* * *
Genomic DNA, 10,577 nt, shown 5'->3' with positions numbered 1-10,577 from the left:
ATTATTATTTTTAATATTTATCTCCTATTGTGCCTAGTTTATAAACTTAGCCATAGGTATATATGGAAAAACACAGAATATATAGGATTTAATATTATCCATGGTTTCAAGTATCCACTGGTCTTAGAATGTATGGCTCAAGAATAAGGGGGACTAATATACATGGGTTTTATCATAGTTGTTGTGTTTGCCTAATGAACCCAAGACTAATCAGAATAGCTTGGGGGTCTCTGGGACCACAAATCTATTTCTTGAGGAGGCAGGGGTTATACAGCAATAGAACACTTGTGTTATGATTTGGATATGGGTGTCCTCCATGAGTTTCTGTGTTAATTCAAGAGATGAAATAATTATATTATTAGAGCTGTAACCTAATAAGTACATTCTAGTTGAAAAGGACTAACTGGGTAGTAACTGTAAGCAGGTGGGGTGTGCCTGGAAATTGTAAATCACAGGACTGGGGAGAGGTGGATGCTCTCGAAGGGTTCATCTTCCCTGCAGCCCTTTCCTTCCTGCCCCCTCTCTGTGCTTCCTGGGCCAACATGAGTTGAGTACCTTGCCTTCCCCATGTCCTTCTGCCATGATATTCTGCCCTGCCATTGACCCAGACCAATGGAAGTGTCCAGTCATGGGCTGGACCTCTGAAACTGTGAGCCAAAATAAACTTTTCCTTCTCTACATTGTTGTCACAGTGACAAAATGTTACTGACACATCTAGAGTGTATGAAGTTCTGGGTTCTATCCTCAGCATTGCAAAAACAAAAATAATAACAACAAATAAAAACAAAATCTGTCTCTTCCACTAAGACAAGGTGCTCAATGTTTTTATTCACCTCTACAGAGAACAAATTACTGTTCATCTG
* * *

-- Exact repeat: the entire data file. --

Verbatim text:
Genomic DNA, 10,577 nt, shown 5'->3' with positions numbered 1-10,577 from the left:
ATTATTATTTTTAATATTTATCTCCTATTGTGCCTAGTTTATAAACTTAGCCATAGGTATATATGGAAAAACACAGAATATATAGGATTTAATATTATCCATGGTTTCAAGTATCCACTGGTCTTAGAATGTATGGCTCAAGAATAAGGGGGACTAATATACATGGGTTTTATCATAGTTGTTGTGTTTGCCTAATGAACCCAAGACTAATCAGAATAGCTTGGGGGTCTCTGGGACCACAAATCTATTTCTTGAGGAGGCAGGGGTTATACAGCAATAGAACACTTGTGTTATGATTTGGATATGGGTGTCCTCCATGAGTTTCTGTGTTAATTCAAGAGATGAAATAATTATATTATTAGAGCTGTAACCTAATAAGTACATTCTAGTTGAAAAGGACTAACTGGGTAGTAACTGTAAGCAGGTGGGGTGTGCCTGGAAATTGTAAATCACAGGACTGGGGAGAGGTGGATGCTCTCGAAGGGTTCATCTTCCCTGCAGCCCTTTCCTTCCTGCCCCCTCTCTGTGCTTCCTGGGCCAACATGAGTTGAGTACCTTGCCTTCCCCATGTCCTTCTGCCATGATATTCTGCCCTGCCATTGACCCAGACCAATGGAAGTGTCCAGTCATGGGCTGGACCTCTGAAACTGTGAGCCAAAATAAACTTTTCCTTCTCTACATTGTTGTCACAGTGACAAAATGTTACTGACACATCTAGAGTGTATGAAGTTCTGGGTTCTATCCTCAGCATTGCAAAAACAAAAATAATAACAACAAATAAAAACAAAATCTGTCTCTTCCACTAAGACAAGGTGCTCAATGTTTTTATTCACCTCTACAGAGAACAAATTACTGTTCATCTG